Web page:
The latter part of Re’eh describes the three festivals during which the Jew was to go on Aliyat Haregal, to make a pilgrimage to the Bet Hamikdash. An added element is stipulated. The Torah tells us VESAMACHTA LIFNE HASHEM ELOKECHA, “And you shall rejoice before the L-rd your G-d…” (Deut. 16,11) The Torah does not stop with that command but enumerates with whom you should rejoice. It mentions your son, your daughter, your man-servant, and your maid-servant, the Levite, the stranger, the fatherless, and the widow.
The Rambam makes it more emphatic. He says that one who locks the gate to his yard and eats with his children and his wife and does not feed the poor and the destitute, this is not the rejoicing of a Mitzvah but the rejoicing of his stomach.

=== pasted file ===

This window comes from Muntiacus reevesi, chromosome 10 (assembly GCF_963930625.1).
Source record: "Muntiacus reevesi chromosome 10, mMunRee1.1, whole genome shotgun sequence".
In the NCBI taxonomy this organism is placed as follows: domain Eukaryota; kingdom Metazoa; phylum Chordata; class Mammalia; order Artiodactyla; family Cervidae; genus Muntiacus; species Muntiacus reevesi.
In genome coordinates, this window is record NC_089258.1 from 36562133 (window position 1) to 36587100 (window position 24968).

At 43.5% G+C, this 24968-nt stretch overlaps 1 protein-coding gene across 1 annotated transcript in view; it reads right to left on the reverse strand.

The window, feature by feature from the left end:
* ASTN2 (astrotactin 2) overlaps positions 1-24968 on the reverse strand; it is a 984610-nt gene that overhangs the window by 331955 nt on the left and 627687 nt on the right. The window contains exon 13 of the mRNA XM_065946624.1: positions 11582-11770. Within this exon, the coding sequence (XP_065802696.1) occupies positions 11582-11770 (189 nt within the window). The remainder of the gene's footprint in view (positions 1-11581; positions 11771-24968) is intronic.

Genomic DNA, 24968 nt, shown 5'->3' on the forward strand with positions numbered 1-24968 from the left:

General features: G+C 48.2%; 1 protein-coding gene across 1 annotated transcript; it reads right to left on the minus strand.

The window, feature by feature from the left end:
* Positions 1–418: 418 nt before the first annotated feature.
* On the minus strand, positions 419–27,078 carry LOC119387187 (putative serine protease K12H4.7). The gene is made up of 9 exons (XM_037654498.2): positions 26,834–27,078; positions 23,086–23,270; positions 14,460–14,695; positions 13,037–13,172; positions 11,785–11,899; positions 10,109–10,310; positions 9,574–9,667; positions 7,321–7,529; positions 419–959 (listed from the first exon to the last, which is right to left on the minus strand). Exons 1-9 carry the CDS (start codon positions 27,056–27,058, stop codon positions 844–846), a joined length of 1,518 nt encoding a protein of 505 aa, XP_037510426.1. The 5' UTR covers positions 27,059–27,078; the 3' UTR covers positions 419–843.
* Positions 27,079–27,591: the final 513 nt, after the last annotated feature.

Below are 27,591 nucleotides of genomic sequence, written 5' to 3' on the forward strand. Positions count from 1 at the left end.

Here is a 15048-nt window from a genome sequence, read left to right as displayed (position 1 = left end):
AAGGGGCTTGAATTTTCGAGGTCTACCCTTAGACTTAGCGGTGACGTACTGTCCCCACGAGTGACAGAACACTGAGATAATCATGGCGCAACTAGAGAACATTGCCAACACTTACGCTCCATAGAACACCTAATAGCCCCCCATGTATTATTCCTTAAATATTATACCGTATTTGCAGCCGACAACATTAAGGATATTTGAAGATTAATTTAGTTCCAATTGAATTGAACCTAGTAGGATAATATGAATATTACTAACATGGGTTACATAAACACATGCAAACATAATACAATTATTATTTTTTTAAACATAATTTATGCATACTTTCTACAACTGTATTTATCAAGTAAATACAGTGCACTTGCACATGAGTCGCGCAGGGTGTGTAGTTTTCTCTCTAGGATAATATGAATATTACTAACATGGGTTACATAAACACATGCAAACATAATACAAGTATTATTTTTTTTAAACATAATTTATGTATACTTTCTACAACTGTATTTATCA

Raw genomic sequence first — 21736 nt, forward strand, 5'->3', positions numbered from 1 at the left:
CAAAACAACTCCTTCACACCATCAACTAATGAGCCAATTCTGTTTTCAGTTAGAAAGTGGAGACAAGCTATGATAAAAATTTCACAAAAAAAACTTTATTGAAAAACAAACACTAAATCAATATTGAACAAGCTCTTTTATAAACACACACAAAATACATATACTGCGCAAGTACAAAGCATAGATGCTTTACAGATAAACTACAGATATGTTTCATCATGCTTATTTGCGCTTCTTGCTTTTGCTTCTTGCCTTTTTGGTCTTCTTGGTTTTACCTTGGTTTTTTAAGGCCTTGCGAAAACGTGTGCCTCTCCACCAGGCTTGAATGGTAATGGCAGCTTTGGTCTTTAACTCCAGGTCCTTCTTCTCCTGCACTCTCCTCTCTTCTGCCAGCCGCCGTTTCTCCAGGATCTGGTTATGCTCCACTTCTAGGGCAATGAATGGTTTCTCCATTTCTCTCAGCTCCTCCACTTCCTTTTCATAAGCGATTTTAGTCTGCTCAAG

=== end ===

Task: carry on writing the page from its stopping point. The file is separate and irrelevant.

A person has to share his good welfare and gifts from Hashem with the less fortunate. In this day and age it is not too common to invite the poor into your house on the holidays because they are not necessarily wandering around in the streets at the time of our meals. There are, however, numerous charities and various opportunities through which we can help the poor and the needy to enjoy the holidays as we do.
We are instructed to rejoice on the holidays but we are obliged to see that the less fortunate are also rejoicing. Otherwise, our rejoicing is not the joy of a Mitzvah.